Article Index "Pinkeye" Article Index

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By: Robin L. Walters
About the Author
Website: Bar-None Meat Goats
Sources: C. Ross, 8th Edition Merck Veterinary Manual

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Pinkeye in goats is generally caused by Chlamydia species bacteria. Sometimes Mycoplasma may be the culprit, but it is not the same as cattle pink eye. Dry dusty weather, or rainy wet weather and flies seen to cause a higher incidence. Dust carries the bacteria into the eye, or flies carry the bacteria to the eyes, and from goat to goat. Symptoms usually begin with a runny red eye. If left untreated, the goat will become completely blind in one or both eyes. This is reversible, but some times, in cases left untreated, damage occurs to the cornea. If the disease occurs in a pasture situation, the goat may not be able to find water, and may die. If several are being treated, it is easier to confine them together where they can find water and feed, and help prevent transmission to other animals. Many people put the goats in a dark place. I usually just make sure they have shelter from sun and rain, and are easily accessible for treatment.

Pinkeye has been commonly treated with furazone powder, or LA 200 injectable either IM or dropped into the eye. There may be a more economical way to treat pinkeye, but the time and the number of times I have to handle the goat count for a lot. The following recipe requires a Vet for the ingredients, but it will work, and the medicine will keep well, for a long time. Like all medications keep them in a cool location and stored out of the sun.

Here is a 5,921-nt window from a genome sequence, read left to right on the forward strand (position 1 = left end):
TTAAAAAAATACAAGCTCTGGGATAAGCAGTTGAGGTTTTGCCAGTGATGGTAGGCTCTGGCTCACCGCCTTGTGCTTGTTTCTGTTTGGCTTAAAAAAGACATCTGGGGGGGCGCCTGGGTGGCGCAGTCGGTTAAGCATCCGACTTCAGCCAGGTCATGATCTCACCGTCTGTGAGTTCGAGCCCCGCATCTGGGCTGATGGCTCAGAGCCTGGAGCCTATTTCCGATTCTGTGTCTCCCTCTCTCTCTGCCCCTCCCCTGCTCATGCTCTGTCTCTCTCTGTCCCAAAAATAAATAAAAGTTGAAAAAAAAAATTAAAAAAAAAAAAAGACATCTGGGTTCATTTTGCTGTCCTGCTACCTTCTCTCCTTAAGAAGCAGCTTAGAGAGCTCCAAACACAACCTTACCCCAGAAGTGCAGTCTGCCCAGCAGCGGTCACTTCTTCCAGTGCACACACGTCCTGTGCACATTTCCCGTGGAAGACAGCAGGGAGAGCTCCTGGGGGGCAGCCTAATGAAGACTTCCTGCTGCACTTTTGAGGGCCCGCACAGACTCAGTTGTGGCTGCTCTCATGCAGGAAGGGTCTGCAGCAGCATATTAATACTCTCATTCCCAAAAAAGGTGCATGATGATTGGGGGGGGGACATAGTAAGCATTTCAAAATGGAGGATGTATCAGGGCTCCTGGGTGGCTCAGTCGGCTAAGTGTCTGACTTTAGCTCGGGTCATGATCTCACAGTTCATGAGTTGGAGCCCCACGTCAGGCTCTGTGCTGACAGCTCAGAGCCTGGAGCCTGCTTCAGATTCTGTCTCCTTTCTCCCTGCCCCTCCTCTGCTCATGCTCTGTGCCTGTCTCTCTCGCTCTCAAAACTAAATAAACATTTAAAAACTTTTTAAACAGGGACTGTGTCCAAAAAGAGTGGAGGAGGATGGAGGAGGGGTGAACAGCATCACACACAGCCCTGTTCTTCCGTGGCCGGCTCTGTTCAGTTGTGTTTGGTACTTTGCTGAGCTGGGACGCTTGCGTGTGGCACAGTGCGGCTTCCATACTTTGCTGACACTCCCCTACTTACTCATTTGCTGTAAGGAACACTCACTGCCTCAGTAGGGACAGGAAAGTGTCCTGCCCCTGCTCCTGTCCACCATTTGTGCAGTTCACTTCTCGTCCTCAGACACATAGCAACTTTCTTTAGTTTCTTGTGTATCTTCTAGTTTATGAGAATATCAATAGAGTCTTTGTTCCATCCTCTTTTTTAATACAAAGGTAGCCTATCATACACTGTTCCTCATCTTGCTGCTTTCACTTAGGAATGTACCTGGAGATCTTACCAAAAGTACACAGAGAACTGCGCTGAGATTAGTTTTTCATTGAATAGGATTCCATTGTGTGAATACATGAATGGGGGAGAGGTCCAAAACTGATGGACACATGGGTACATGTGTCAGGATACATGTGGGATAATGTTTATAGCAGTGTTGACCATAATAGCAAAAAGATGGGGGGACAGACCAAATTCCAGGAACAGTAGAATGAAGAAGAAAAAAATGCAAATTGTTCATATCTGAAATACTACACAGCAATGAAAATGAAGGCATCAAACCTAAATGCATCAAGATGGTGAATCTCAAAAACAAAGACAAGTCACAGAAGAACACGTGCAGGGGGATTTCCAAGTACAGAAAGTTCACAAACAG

• 10ml of 100mg/ml Gentamycin
  • 10ml of 2mg/ml Dexamethasone
  • 10ml of distilled or sterile water
  • a small spray bottle (an old travel size hair spray bottle)

To treat the goats, you must prevent further spread of the infection. I use paper towels, and Listerine to clean the pus off of the goat's face. Be sure the eye and face are clean of any drainage. The flies will feed on this and re-infect the eye, and other goats. Spray the mixture in the eye. Be sure the eye is held open, while you spray. If you are in a hurry, treat twice a day, but if you are treating a lot of goats, you may do the treatment only once a day. Depending on the stage of the disease, it may take 3 or 4 days to clear up the eye. If the eye is just beginning to drain, one treatment is enough. If the eye is already opaque, the treatment period will last longer. Be sure to clean the goat's face each day.

About the author: Katy & I raise a small herd of meat goats outside of Seguin Texas. We try to breed for the show season, mainly show wethers & percentage does. Katy shows extensively in the wether shows & in the ABGA & AMGA shows.

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